Coinbase, one of the world's largest cryptocurrency exchanges, brought in a fortune last year thanks to the exploding popularity of digital coins.

Industry sources told Recode that the six-year-old San Francisco-based company raked in $1 billion in revenue in 2017, enough to suggest that the bitcoin trading broker was the go-to platform for the scores of investors who bought and sold cryptocurrencies during the year.

Coinbase, which makes money from trading volumes, expected to generate just $600 million in annual sales at the end of September. However, soaring interest in bitcoin and other virtual currencies between Thanksgiving and Christmas saw demand for its service skyrocket toward the end of the year. (See also: Cryptocurrency Hedge Funds Gained More Than 1,000% In 2017.)

Since November, cryptocurrency trading volumes have reportedly held steady above $25 billion a day, according to Business Insider. Coinbase, which charges buyers and sellers a fee of between 0.25 percent and 1 percent to trade virtual currencies, emerged as a key beneficiary of the rising demand for digital coin investments.

Business Insider previously claimed that Coinbase added 100,000 users in just three days over the Thanksgiving holiday. Appetite to buy and sell cryptocurrencies was said to be so high during the period that some of Coinbase’s rival exchanges were forced to stop welcoming new customers. Others, such as Kraken, reportedly added around 50,000 new users a day at the end of 2017.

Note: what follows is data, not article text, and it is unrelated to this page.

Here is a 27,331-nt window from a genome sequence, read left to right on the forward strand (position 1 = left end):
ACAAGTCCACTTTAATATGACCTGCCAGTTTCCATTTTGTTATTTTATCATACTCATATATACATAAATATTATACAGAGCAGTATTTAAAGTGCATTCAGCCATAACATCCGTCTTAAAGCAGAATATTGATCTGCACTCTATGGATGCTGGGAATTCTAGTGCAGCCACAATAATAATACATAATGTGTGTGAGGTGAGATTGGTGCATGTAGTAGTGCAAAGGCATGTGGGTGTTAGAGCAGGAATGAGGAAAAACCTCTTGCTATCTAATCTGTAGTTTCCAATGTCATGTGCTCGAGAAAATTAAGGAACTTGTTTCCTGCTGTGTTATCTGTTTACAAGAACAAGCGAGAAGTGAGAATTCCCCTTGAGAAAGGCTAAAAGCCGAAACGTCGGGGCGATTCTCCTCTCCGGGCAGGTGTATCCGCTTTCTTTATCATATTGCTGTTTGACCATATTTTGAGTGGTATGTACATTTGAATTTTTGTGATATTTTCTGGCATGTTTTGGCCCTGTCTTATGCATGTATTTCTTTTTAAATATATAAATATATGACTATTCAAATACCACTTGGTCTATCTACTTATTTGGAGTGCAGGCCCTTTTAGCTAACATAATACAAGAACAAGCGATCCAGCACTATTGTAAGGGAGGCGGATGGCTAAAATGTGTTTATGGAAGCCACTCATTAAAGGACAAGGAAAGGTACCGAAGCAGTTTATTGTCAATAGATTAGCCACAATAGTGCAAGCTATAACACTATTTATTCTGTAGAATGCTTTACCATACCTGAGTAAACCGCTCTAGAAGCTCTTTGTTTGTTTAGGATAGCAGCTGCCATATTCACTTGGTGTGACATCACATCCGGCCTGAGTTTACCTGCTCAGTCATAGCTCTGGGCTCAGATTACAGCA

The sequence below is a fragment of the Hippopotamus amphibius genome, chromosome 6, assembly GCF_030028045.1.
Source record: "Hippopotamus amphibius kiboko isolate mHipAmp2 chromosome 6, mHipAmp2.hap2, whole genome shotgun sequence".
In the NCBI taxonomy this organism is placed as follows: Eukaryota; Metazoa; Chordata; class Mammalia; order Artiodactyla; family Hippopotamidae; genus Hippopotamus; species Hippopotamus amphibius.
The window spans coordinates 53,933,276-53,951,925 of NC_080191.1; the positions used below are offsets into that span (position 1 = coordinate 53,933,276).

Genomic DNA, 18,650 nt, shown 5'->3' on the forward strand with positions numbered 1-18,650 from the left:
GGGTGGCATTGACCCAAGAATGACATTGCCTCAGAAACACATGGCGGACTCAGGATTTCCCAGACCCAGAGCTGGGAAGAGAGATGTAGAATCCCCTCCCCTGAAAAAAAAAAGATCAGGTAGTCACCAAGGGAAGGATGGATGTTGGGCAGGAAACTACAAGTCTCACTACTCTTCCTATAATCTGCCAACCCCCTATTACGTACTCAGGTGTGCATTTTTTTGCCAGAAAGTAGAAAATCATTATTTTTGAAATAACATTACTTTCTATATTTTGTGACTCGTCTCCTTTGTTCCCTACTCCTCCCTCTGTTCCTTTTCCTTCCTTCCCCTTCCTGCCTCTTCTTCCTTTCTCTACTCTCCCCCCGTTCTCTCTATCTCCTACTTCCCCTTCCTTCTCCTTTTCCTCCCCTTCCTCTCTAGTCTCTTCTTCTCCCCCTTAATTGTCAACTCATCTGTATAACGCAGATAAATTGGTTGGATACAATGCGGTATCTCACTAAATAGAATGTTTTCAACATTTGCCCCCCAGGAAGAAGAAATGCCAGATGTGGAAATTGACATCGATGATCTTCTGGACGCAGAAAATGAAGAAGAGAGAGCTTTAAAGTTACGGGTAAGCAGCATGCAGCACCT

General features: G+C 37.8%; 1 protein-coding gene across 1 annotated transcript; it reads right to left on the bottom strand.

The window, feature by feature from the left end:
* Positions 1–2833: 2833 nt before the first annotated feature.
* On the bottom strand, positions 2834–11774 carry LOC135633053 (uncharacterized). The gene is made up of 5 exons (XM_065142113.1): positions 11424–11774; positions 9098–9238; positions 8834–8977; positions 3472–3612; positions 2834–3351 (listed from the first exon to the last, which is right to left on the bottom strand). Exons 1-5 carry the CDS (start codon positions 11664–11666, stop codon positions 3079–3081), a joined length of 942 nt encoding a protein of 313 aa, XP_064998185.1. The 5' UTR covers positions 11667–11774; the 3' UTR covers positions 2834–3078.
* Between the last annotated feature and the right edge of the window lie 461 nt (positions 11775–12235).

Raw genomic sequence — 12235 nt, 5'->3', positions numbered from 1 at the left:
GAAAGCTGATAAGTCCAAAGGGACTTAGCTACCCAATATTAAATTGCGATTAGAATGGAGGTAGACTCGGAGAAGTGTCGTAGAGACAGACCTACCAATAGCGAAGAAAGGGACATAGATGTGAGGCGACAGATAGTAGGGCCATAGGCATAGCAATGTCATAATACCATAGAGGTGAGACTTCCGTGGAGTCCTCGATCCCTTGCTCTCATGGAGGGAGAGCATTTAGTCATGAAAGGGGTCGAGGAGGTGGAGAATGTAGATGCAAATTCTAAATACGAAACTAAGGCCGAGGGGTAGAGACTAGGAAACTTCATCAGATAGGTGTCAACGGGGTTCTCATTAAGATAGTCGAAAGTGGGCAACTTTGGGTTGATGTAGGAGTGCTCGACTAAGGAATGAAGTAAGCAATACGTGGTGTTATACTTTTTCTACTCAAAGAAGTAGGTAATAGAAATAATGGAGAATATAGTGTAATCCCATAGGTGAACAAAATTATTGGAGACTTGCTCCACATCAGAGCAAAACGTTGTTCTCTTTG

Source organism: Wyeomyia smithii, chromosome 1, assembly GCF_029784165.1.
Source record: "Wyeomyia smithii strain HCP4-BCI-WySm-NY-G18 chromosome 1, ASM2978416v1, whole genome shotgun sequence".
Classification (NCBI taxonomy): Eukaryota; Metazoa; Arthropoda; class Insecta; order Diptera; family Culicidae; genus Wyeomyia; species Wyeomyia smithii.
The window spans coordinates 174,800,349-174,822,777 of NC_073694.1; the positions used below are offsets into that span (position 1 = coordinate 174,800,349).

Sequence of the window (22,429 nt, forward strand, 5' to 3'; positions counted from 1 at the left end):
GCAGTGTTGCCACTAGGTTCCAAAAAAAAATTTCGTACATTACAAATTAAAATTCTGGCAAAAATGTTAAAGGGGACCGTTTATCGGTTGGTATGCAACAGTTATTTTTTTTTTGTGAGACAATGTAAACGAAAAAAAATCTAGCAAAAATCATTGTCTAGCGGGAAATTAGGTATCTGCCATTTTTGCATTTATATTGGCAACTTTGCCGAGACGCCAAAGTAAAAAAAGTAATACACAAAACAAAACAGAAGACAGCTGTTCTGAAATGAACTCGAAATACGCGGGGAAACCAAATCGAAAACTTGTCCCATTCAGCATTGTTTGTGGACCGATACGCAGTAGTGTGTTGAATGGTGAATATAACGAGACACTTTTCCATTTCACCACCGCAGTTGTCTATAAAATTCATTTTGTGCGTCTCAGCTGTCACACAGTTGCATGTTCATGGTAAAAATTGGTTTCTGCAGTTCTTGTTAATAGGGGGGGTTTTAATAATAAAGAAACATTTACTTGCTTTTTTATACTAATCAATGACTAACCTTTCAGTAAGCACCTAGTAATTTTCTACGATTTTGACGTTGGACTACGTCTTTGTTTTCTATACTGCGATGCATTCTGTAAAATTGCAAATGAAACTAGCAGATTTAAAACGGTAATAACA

Coinbase has been using some of its newfound fortune to recruit experienced staff. Explosive user growth has made hiring fresh faces imperative as the company seeks to tackle complaints about outages and slow customer service response times. (See also: Should You Leave Coinbase? Some Bitcoiners Say Yes.)

On Monday, Coinbase continued its recruitment drive by bringing in Twitter executive Tina Bhatnagar as its new vice president of operations and technology. Bhatnagar helped Twitter’s customer service team to handle rapid user growth during her five and a half year tenure.

“Not only did [Bhatnager have] the depth of experience, but also the right temperament: assertive enough to take control, while patient and empathetic to our customers’ plights,” said Coinbase CEO Brian Armstrong in a blog post announcing the hire.

Coinbase has made a habit of hiring staff from big tech firms. Late last year, the company appointed Asiff Hirji, a former top executive at Hewlett-Packard and TD Ameritrade, as its new president and COO and David Marcus, vice president of messaging products at Facebook and a former president of PayPal, to its board.

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